bhajo re bhaiyyaa ram govind hari

O devotee,
Sing the names of the Lord
Sing Ram, Govind, Hari

jap tap saadhan kachhu nahin laagat
kharchat nahin gatthree
bhajo re bhaiyyaa ram govind hari

Singing the name
Needs no chanting, no penance, no practice
Really, it takes no expense from your pocket
O devotee,
Sing the names of the Lord

santat sampat sukh ke kaaran
jaa se bhool pari

The wealth and treasures of this world
The progeny, the next generation
Are all apparent sources of happiness
But in fact they are distractions
That makes one lose his path in this world

kehat kabeeraa jaa mukh ram nahin
wo mukh dhool bharee
bhajo re bhaiyyaa ram govind hari

Listen o devotees, Kabeer says thus
The tongue on which
The name of Ram does not reside
Is as good as full of dust
O devotee,
Sing the names of the Lord


Song-Bhajo re bhaiyya raam govind hari (MS Subbulaxmi NFS)(1950) Singer-M S Subbulaxmi, Lyrics-Kabeer

Lyrics

aaaaaaaaaa
bhajo re bhaiyyaa
ram govind hari
bhajo re bhaiyyaa
ram
ram govind hari
bhajo re bhaiyyaa
ram
ram govind hari
bhajo re bhaiyyaa
raaam
raaam govind hari
bhajo re bhaiyyaa
ram govind hari
bhajo re bhaiyyaa
ram govind hari
bhajo re bhaiyyaa
ram govind hari
ee ee ee
bhajo re bhaiyyaa
ram govind hari
ee ee
bhajo re bhaiyyaa
ram govind hari
ram govind hari
ram govind hari
ee ee ee ee
bhajo re bhaiyyaa
ram govind hari

jap tap saadhan
kachhu nahin laagat
jap tap saadhan
kachhu nahin laagat
jap tap saaaadhan
jap tap saadhan
aa aa aa
jap tap saaaaadhan
kachhu nahin laagat
jap tap saaaaadhan
jap tap saadhan
kachhu nahiiin laagat
jap tap saaaadhan
kachhu nahiiiin laaaaagat
jap tap saadhan
jap tap saadhan
kachhu nahin laagat
kharchat nahin gatthree
kharchat nahin gatthree
ee ee
bhajo re bhaiyyaa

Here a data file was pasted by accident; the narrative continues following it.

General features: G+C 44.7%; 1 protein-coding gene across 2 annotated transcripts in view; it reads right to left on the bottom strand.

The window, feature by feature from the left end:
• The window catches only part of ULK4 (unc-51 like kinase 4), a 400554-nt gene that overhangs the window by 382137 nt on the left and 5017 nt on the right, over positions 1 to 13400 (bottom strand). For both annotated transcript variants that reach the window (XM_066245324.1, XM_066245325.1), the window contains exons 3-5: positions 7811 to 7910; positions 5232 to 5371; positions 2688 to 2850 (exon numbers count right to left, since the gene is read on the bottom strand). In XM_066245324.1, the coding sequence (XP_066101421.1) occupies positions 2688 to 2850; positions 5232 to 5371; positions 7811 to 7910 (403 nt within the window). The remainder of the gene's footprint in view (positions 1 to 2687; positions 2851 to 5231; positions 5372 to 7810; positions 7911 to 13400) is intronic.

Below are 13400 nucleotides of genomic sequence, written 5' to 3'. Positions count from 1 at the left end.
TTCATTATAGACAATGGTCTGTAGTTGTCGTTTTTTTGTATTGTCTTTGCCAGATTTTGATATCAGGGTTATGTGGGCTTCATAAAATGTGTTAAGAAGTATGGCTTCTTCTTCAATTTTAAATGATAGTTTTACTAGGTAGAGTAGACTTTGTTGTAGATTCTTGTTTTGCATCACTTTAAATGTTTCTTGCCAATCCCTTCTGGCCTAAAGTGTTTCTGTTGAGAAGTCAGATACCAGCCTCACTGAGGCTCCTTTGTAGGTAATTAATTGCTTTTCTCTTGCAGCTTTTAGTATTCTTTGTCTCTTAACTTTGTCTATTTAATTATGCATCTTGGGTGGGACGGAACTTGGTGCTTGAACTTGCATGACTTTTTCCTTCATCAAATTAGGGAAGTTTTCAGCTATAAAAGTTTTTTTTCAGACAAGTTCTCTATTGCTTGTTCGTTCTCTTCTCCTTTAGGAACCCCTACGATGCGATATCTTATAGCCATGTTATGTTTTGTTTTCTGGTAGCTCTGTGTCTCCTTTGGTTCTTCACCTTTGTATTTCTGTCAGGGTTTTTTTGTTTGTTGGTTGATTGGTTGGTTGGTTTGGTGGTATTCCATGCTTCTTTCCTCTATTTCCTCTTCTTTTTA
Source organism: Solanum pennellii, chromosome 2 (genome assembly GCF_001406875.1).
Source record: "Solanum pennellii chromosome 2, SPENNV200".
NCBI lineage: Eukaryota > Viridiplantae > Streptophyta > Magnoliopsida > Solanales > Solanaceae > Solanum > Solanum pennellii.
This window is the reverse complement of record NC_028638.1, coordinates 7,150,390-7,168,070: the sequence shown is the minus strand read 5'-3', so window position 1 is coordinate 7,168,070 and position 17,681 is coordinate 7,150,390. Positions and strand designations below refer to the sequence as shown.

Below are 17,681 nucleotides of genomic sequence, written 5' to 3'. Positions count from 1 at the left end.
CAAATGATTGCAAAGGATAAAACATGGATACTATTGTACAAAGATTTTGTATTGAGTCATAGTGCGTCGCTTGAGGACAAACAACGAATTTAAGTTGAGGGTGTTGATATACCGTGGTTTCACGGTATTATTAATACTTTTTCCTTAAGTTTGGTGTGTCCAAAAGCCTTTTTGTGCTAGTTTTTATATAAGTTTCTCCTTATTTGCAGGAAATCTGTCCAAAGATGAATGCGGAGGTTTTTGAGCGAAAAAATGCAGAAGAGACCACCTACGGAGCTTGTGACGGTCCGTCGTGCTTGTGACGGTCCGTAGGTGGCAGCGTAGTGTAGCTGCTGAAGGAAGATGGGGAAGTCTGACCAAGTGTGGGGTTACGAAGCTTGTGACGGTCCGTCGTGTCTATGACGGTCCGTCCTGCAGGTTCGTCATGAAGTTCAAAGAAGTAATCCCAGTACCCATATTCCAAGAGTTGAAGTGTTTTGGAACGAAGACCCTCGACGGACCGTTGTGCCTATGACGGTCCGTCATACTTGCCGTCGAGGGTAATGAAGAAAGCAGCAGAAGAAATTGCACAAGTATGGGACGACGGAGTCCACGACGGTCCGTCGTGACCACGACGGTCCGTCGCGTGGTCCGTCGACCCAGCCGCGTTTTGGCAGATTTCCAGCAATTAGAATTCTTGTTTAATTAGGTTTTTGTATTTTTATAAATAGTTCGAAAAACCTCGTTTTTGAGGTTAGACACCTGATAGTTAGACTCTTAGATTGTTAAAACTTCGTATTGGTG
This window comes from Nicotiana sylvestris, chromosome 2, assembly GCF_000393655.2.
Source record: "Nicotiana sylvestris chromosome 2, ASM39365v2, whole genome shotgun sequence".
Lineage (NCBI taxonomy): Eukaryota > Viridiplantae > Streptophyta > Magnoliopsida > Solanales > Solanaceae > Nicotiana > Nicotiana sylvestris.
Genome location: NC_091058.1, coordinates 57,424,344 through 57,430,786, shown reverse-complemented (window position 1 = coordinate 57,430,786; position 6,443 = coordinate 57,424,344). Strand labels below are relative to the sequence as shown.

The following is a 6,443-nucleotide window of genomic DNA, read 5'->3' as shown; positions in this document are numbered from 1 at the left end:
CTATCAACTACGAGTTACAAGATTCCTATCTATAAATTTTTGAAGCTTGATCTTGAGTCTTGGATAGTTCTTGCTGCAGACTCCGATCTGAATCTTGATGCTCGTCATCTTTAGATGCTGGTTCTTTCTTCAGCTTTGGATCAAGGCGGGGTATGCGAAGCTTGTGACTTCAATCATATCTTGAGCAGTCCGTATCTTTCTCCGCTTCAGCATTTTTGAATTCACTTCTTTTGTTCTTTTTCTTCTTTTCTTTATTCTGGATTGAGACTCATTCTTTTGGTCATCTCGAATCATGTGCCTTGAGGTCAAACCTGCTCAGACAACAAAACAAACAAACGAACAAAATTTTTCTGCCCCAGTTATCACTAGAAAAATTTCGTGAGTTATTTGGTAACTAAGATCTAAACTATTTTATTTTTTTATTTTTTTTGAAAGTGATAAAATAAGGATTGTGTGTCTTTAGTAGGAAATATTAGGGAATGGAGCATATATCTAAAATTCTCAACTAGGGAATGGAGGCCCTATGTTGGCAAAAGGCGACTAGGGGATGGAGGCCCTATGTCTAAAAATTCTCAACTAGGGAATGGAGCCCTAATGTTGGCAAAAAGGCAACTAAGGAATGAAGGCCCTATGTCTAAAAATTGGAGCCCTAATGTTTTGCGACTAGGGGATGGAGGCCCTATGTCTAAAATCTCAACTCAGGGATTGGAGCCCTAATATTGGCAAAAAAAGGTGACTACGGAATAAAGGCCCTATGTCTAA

ram govind hari
bhajo re bhaiyyaa
ram govind hari
santat sampat
sukh ke kaaran
santat sampat
sukh ke kaaran
jaa se bhool pari
santat sampat
sukh ke kaaran
jaa se bhool pari
kehat kabeeraa
aa aa aa aa
kehat kabeeraa
jaa mukh ram nahin
kehat kabeeraa
jaa mukh ram nahin
wo mukh dhool bharee
ee ee
kehat kabeeraa
jaa mukh ram nahin
wo mukh dhool bharee
ee ee
bhajo re bhaiyyaa
ram govind hari
bhajo re bhaiyyaa
ram govind hari
ee ee
bhajo re bhaiyyaa
ram govind hari
ram govind hari
ram govind hari
ee ee ee
bhajo re bhaiyyaa
ram govind hari
bhajo re bhaiyyaa
ram govind hari
hari
bhajo re bhaiyyaa
ram govind hari
bhajo re bhaiyyaa
ram govind hari
bhajo re bhaiyyaa
ram govind hari
eee
ram govind hari
eee
ram govind hari

15 Responses to "Bhajo re bhaiyya Ram Govind Hari"

Sudhir ji,
A very informative write up on Mahatma Kabir indeed.
In 1954,there was a film “MAHATMA KABEER” produced by M.S.Ahluwaliya and directed by Gajanan Jahagirdar.The MD was Anil Biswas,ably assisted by Raam Singh.
Manna Dey sang 4 wonderful Kabeer Bhajans in this film-
1.Manuwa tera din din beeta jaay
2.Ghunghat ka pat khol
3.Jhini Jhini re beeni chadariya and
4.Ram Raheem Ram Raheem.
This is for your information.
-AD

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contd….
Here is a link to one of the above Bhajans-

-AD

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I wonder of Kumar Gandharv ever sang for movies. To my mind he was probably the greatest singer of Kabir.

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A finely balanced piece where scholarship does not dazzle but eases the way thru maze that is Kabeer !

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Sudhirji,
Thanks for the post and info about Kabirji. I have few cds of MS and one has this bhajan. Subah mein sunti hoon. My favorite is Subhprabhatam. She is just like Juthika Roy. You can feel their devotion to Thy in their voice.
Santoshji,
Like you said, Kumar Gandharva has sung many Kabir bhajans. I do have his few cds with one being on Kabir’s bhajans, popular being
Ud jaayega hans akela

His second wife Vasundharaji has also sung few bhajans with him. here is a Kabir bhajan by this couple with lyrics on YT
Nirbhay nirgun gun re gaunga